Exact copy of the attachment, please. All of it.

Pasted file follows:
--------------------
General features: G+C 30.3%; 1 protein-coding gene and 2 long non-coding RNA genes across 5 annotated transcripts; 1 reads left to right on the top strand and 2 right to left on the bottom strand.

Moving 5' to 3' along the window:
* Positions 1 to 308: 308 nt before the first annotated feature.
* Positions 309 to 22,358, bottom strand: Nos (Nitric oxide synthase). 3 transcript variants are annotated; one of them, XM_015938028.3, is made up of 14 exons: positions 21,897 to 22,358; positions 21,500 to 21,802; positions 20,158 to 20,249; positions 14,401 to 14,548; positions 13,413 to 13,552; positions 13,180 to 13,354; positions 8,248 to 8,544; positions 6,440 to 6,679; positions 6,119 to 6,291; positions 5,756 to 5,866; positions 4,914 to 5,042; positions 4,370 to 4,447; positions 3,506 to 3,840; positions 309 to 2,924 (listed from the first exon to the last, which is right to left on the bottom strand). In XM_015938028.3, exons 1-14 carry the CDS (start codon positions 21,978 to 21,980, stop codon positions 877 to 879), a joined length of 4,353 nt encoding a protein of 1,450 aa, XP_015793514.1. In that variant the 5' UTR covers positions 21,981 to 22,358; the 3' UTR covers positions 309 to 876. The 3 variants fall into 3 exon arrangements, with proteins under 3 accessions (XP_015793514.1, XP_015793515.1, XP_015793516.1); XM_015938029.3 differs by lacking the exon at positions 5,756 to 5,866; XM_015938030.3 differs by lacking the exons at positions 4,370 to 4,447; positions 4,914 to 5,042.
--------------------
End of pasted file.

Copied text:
General features: G+C 30.3%; 1 protein-coding gene and 2 long non-coding RNA genes across 5 annotated transcripts; 1 reads left to right on the top strand and 2 right to left on the bottom strand.

Moving 5' to 3' along the window:
* Positions 1 to 308: 308 nt before the first annotated feature.
* Positions 309 to 22,358, bottom strand: Nos (Nitric oxide synthase). 3 transcript variants are annotated; one of them, XM_015938028.3, is made up of 14 exons: positions 21,897 to 22,358; positions 21,500 to 21,802; positions 20,158 to 20,249; positions 14,401 to 14,548; positions 13,413 to 13,552; positions 13,180 to 13,354; positions 8,248 to 8,544; positions 6,440 to 6,679; positions 6,119 to 6,291; positions 5,756 to 5,866; positions 4,914 to 5,042; positions 4,370 to 4,447; positions 3,506 to 3,840; positions 309 to 2,924 (listed from the first exon to the last, which is right to left on the bottom strand). In XM_015938028.3, exons 1-14 carry the CDS (start codon positions 21,978 to 21,980, stop codon positions 877 to 879), a joined length of 4,353 nt encoding a protein of 1,450 aa, XP_015793514.1. In that variant the 5' UTR covers positions 21,981 to 22,358; the 3' UTR covers positions 309 to 876. The 3 variants fall into 3 exon arrangements, with proteins under 3 accessions (XP_015793514.1, XP_015793515.1, XP_015793516.1); XM_015938029.3 differs by lacking the exon at positions 5,756 to 5,866; XM_015938030.3 differs by lacking the exons at positions 4,370 to 4,447; positions 4,914 to 5,042.